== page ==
(*) Well, Nate seems to have no patience for young Will, who has succeeded him as the team’s equipment manager. But that’s for the moment a rivalry without big ripples, and also a mark of how far Nate has come, for good and for ill, from the guy who used to get bullied by Jamie and his crew.
Yes, Dani Rojas getting the yips is a problem for the team — a very real one given how bereft Richmond is of talent overall — but it’s also one solved within the episode. So are other issues, like Rebecca dating a guy who’s age-appropriate and nice but doesn’t really excite her (inspiring some vintage Roy Kent fiery oratory about how she deserves someone who makes her feel “like you’ve been struck by fucking lightning — don’t you dare settle for fine!”), or even the tension between Roy and Keeley over her desire to have him take a job as an analyst on a football studio show.
On the one hand, Ted Lasso is a show about kindness, decency, and the value of human connections, populated with colorful and endearing characters. Do we really want anyone fighting, especially when an episode like “Goodbye, Earl” can be so entertaining without any argument more severe than the schoolteacher asking Roy to stop using “little pricks” to refer to the girls he coaches on his niece Phoebe’s team?
On the other, can Ted Lasso, with its many pieces, function as a pure hangout show? Does it even want to? “Goodbye, Earl” slips some conflict in via the Dani Rojas story. Dani himself is able to escape his Earl-killing funk with the help of Dr. Sharon Fieldstone, a noted sports psychologist Higgins hires to deal with the crisis. Dr. Fieldstone is clearly very good at her job — and not shy about letting Ted know this — while also being coolly professional in way that makes her immune to Ted’s usual homespun charms. When Higgins first suggests bringing her in, it’s clear that Ted has preexisting qualms about the mental health industry — which is interesting for a man who cares so much about the people around him feeling better. But he lets her in, she helps Dani, and it turns out that other players are eager to avail themselves of her services, too.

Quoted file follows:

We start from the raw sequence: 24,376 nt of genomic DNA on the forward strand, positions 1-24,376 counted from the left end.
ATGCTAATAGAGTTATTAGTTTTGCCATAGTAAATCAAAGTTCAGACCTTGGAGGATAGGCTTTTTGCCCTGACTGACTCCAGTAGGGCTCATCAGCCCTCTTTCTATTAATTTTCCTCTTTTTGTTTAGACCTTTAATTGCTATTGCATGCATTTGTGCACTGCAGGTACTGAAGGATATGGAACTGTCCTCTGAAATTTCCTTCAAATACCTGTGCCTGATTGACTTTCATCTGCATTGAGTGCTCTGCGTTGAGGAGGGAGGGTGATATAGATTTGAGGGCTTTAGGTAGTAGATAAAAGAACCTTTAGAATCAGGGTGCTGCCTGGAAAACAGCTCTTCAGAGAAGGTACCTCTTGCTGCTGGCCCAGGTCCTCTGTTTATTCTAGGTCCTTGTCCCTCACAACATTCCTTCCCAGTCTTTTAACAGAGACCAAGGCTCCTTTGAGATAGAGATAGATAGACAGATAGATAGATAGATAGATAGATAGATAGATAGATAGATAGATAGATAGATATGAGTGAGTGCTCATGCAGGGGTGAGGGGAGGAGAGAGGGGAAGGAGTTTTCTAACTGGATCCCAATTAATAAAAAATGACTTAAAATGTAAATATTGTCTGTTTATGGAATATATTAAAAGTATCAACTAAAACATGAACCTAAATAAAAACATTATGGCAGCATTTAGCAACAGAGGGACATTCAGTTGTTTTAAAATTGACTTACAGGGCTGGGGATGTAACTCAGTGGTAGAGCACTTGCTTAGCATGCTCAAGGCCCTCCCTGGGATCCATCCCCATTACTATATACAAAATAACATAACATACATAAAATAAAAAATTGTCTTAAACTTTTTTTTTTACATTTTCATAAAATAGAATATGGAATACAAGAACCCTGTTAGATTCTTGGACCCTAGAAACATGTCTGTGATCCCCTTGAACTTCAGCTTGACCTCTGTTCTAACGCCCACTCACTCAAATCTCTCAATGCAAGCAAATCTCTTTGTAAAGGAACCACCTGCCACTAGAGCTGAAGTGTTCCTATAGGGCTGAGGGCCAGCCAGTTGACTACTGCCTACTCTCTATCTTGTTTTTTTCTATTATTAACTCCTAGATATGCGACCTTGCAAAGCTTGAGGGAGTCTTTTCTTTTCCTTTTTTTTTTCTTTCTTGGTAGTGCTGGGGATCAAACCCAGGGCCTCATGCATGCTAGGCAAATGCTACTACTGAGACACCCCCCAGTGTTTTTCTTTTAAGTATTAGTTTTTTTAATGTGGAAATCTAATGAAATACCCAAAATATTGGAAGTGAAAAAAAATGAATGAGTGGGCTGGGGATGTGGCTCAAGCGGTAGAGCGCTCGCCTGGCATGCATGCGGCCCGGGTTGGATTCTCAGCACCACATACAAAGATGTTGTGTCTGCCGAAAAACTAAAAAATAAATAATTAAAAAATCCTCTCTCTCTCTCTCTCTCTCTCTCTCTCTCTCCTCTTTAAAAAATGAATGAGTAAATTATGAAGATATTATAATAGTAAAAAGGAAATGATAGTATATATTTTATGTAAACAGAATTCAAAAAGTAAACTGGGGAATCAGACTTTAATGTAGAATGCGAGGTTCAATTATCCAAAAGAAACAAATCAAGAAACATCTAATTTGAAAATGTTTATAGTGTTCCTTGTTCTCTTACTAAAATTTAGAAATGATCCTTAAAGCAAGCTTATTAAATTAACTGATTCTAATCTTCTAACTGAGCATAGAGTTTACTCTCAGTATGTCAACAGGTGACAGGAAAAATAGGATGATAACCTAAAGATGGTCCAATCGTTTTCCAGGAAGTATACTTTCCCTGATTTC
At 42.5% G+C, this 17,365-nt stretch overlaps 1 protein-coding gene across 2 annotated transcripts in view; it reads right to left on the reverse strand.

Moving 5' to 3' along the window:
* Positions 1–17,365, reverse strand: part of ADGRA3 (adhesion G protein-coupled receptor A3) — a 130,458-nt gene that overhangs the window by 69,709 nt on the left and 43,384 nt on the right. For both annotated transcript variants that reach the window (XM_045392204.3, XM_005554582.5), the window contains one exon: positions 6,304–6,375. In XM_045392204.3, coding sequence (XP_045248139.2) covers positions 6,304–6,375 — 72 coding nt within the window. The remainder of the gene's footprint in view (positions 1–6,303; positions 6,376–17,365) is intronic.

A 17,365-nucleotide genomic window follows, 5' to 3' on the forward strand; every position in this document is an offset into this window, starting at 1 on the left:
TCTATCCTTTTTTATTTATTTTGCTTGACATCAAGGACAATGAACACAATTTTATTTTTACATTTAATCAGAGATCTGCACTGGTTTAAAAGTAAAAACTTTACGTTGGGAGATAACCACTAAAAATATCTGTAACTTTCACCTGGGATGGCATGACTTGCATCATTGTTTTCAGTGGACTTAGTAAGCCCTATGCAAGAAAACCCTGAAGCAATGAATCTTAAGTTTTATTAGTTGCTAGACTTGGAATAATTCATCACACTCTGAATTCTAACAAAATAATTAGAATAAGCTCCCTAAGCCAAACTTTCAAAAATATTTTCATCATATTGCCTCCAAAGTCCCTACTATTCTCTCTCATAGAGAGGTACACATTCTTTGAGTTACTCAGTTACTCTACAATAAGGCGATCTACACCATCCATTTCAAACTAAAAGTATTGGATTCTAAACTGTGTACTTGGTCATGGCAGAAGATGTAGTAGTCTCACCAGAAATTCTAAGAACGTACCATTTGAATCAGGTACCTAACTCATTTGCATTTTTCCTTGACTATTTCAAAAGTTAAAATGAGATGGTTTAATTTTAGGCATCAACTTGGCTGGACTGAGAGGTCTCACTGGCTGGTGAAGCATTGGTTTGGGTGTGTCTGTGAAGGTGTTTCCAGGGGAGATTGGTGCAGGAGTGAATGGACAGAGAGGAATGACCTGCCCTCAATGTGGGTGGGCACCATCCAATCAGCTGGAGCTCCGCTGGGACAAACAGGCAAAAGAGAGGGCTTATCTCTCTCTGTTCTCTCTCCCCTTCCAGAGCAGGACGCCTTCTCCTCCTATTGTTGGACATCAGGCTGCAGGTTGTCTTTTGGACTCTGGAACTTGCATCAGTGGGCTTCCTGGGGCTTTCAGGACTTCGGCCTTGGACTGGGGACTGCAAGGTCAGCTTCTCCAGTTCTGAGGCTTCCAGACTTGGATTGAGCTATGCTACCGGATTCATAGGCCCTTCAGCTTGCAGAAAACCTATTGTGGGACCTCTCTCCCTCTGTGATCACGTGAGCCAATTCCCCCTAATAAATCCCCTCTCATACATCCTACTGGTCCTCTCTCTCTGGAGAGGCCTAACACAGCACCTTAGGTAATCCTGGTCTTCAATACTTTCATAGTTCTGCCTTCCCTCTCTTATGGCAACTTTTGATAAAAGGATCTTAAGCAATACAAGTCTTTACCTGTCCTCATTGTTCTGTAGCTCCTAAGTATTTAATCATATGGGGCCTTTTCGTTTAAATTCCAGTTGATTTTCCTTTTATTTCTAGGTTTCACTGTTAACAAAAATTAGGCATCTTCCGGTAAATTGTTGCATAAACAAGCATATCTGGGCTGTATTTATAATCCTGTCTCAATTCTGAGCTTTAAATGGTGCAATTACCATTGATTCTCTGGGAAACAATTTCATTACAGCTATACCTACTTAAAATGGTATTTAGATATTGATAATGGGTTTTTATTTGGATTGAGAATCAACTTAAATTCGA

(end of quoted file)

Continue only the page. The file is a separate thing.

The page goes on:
It’s not much in the way of conflict, particularly compared to what we knew at the end of the series premiere about Rebecca’s plan to use Ted to destroy Richmond from within. But it’s something. And maybe small, gradually-building drama is what Season Two needs after some of the high-concept plotting of Season One. We have grown from having a handful of characters to care about to a sprawling ensemble, and “Goodbye, Earl” is understandably most interested in catching up with everyone — complete with the use of Aimee Mann’s “Wise Up” as both a payoff to an earlier joke about Magnolia and an acknowledgment that Sudeikis, Bill Lawrence, and company are now juggling a lot of stories at once.
The premiere ends with another potential source of trouble coming back into the picture. While Roy is on his weekly date with the local yoga mums to stretch out his many football-induced aches and pains, he gets pulled into watching Lust Conquers All, the Love Island-esque dating show that the mums are all obsessed with. And who should be the villain of Lust, but Jamie Tartt (do-do-duh-do-do)? He’s an idiot, but he’s our idiot. It’s good to have him, and the rest of the gang, back.